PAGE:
Polymer nanocomposites: current understanding and issues
Materials Science and Technology
Polymer nanocomposites, or more appropriately polymer nanostructured materials, represent a radical alternative to the conventional filled polymers and polymer blends, in which discrete constituents on the order of a few nanometres are incorporated in the polymer matrix. In the last decade, the utility of inorganic nanoparticles as additives to enhance polymer performance has been established and now provides numerous commercial opportunities, ranging from advanced aerospace systems to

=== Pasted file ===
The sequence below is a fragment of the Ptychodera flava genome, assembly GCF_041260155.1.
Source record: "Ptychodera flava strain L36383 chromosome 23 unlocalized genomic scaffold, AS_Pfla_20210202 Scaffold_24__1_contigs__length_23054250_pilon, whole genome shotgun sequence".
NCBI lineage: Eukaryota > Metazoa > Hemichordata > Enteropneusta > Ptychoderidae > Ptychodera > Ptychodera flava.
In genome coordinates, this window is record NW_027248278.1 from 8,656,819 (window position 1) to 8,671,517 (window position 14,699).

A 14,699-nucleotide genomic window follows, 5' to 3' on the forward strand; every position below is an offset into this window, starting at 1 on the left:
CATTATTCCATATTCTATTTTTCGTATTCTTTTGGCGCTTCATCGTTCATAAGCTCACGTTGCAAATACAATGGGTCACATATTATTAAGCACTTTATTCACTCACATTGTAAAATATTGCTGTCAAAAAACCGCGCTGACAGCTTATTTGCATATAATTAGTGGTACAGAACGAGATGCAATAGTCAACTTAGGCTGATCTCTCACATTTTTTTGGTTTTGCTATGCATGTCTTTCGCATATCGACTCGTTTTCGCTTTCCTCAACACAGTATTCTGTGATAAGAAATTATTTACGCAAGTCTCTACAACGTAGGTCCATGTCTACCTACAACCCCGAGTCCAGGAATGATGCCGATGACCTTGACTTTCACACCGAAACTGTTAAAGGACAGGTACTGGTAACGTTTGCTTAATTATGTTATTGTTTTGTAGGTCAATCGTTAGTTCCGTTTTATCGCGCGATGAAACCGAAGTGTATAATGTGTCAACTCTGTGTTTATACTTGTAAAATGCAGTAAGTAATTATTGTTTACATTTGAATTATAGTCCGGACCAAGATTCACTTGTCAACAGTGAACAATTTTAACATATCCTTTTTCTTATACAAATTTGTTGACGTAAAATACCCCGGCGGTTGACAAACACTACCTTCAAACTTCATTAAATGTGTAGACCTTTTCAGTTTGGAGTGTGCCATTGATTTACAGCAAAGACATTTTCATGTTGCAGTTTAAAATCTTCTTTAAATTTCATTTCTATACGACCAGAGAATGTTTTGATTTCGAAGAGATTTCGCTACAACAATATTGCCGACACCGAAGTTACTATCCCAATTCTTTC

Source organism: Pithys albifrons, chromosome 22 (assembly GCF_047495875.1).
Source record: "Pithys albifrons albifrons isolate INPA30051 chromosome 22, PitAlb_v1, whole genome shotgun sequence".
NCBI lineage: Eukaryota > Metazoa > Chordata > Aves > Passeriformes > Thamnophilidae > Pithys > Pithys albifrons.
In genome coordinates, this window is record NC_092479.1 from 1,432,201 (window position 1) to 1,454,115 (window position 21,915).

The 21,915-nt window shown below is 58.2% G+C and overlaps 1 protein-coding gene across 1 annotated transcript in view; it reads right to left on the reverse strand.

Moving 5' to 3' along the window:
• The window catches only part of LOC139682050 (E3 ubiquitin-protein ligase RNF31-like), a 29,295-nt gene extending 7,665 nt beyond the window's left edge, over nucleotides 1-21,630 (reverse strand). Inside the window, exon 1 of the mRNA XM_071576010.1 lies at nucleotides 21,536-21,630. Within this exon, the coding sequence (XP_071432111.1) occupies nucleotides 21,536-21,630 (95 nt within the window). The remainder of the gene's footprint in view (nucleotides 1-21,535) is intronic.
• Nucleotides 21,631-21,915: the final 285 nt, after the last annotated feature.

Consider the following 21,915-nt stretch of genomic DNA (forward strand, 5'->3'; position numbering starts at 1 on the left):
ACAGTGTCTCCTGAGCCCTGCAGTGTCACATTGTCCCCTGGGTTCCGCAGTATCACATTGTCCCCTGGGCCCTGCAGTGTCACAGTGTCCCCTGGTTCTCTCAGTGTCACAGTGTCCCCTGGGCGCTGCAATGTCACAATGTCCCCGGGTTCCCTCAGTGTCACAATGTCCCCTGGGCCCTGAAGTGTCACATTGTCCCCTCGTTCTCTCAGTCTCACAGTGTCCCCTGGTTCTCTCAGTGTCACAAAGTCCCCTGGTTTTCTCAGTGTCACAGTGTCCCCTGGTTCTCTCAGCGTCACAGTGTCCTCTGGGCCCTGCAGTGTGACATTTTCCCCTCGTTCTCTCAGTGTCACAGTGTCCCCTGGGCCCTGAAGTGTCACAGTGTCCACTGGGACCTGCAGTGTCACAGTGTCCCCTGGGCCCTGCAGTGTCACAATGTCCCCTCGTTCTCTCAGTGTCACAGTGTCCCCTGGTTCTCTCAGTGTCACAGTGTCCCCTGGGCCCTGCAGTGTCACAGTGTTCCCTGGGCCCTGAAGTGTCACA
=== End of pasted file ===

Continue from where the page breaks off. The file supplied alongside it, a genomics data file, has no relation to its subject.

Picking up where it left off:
... systems to commodity plastics. The incorporation of low volume additions (1-5 wt-%) of highly anisotropic nanoparticles, such as layered silicates or carbon nanotubes, have resulted in property enhancements with respect to the neat polymer that are comparable with that achieved by conventional loadings (15-40 wt-%) of traditional fillers. The lower loadings facilitate processing and reduce component weight. In addition, unique value added properties not normally possible with traditional fillers were also observed, such as high stiffness, reduced permeability, optical clarity and electrical conductivity have been achieved. However, the development of chemical and processing procedures to disrupt the low-dimensional crystallites (tactoids and ropes) to achieve uniform distribution of the nanoelement (layered silicate and single wall carbon nanotube respectively) continues to be a challenge. Even less developed are approaches to provide spatial and orientational control of the hierarchical morphology. There exists an immense potential for polymer nanocomposites, in particular, polypropyelene-clay nanocomposites paving the way for future technologies for the materials community at large.